By various authors
National Geographic and Popular Prakashan,
Rs 55 each
Some books make you want to read the very books you had once decided were oh-so-boring. In this case, school text books. National Geographic, together with Popular Prakashan, has brought out 12 books, called Rocks & Minerals, Wonders of Water, Earth, Sun, Moon and Others, Stars and Galaxies, Bones and Muscles and some more, under the title Reading Expeditions. The books are meant to take young readers on a journey around the Earth, share its stories and also inspire them to care about our planet.
The books, which cover a range of topics like the animal kingdom, the ecosystem, the human body and space, follow an easy-read narrative format. It is evident that considerable effort has been made to give the information in a palatable way. The use of simple language, lots of examples and diagrams testify to that.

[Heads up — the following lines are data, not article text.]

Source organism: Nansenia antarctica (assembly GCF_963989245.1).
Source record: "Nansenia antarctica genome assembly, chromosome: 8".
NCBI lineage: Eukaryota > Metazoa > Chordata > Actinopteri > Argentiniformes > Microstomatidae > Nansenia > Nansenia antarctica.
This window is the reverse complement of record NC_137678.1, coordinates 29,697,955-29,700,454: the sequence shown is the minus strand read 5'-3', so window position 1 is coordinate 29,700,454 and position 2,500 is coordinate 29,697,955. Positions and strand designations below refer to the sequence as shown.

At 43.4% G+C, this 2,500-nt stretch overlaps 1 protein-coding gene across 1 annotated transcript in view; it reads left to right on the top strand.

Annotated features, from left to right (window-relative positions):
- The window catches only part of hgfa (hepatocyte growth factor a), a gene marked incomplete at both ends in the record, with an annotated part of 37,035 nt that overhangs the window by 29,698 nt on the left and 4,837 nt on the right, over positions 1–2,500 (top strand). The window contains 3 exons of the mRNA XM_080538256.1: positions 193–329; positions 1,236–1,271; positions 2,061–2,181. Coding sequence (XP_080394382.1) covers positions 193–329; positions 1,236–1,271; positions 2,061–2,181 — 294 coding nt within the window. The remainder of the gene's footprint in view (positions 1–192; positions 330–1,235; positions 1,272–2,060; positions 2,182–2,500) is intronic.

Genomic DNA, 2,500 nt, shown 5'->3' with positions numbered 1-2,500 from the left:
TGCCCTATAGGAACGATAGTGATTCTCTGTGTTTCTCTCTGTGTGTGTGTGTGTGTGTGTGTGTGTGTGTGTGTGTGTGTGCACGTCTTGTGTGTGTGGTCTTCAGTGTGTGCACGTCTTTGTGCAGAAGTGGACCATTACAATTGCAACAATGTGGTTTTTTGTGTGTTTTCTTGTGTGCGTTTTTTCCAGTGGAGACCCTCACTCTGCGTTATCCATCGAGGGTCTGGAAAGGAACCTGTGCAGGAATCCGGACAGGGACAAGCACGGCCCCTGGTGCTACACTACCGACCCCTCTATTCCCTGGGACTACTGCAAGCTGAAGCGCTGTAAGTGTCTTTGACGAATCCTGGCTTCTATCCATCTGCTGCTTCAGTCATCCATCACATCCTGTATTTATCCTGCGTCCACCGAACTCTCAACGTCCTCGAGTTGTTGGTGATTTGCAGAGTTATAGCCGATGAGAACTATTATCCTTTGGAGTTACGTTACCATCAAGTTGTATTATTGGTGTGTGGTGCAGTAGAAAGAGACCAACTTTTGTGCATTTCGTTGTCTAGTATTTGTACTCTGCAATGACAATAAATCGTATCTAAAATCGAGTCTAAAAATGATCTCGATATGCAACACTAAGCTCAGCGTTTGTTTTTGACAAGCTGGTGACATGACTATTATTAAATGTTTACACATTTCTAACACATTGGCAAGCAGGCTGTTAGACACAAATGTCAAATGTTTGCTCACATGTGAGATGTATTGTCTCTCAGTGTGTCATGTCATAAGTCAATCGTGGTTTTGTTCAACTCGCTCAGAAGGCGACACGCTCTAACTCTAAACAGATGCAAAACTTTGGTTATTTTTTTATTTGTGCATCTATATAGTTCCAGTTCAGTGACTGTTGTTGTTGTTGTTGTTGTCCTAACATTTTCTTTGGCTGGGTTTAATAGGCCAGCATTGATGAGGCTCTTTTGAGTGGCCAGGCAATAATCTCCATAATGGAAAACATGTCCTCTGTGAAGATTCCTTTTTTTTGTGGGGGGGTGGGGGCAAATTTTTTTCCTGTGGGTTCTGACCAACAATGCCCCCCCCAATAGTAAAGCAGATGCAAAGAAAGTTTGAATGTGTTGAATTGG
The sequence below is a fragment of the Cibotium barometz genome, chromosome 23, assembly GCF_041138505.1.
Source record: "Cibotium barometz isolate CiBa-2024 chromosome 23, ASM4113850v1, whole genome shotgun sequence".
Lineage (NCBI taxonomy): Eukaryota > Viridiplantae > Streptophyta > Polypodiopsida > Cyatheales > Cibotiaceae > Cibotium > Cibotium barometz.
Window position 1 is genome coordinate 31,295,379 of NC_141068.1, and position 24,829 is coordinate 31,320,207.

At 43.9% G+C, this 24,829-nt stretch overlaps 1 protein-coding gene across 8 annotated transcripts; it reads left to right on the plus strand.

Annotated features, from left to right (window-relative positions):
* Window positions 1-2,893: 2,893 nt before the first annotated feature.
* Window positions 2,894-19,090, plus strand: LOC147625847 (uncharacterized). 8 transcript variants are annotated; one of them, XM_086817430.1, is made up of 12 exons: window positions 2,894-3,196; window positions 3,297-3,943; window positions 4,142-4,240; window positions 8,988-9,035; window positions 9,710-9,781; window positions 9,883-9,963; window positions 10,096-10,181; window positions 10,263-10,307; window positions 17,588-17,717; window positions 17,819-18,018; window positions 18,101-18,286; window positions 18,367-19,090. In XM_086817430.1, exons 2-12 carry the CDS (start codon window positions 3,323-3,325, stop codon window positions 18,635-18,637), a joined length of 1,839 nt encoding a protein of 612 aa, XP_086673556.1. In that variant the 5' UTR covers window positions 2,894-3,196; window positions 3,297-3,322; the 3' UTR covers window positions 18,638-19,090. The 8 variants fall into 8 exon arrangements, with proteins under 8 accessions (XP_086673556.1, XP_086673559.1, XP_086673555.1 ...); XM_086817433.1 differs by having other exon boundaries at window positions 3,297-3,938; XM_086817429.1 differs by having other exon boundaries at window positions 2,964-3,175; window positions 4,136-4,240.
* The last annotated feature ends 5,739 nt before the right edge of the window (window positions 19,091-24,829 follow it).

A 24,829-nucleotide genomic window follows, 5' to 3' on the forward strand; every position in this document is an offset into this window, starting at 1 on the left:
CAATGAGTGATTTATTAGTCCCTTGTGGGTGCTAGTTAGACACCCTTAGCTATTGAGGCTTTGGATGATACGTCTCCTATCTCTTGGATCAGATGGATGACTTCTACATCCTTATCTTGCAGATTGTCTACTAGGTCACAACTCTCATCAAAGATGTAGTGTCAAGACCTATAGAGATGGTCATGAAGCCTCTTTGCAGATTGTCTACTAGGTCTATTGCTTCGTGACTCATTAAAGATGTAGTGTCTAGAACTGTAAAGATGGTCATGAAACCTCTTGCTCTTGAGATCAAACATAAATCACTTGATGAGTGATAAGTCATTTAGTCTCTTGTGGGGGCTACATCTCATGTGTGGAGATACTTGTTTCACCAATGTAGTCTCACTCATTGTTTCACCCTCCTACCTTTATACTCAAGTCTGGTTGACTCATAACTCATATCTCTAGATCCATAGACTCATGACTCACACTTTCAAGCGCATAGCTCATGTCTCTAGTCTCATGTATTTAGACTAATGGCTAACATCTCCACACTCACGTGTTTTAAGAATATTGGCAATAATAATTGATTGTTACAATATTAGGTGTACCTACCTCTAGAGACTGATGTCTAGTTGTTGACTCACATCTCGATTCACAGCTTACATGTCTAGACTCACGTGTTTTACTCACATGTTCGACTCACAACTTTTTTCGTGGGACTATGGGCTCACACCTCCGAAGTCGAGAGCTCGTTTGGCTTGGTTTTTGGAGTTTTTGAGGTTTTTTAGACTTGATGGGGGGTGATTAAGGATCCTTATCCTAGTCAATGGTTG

There are exercises which are meant to help the reader “think like a scientist”, and several do-it-yourself experiments — the kind that makes science seem less intimidating. The books also dispense with lengthy text and make clever use of photographs to illustrate various concepts like the life cycles of animals.
The problem, however, is that despite the tie-up with an Indian publishing house, the books contain little or no Indian examples. So examples like the Grand Canyon and the sundials in New Orleans abound. For someone reading the book at a home in Calcutta, it would be a little difficult to relate to a ‘gabbro’, a kind of rock formed from molten magma, in Stoney Creek, a nature park in the US.
There are also several did-you-know facts to keep you interested. Did you know, for example, that koala bears sleep 20 hours a day because they live on eucalyptus leaves which provide little nutrition? Or that a star’s burnt out core is called a white dwarf? Or did you know that over 500 species of bacteria live in a person’s mouth?
The photographs, some of which are sourced from NASA and observatories around the world, are a treat. There are also little notes on the origins of words like ‘constellation’ and ‘entomologist’ — helpful if you’re going to show off your knowledge in class the next day.
Overall, these books are a thoroughly informative — and an entertaining — read.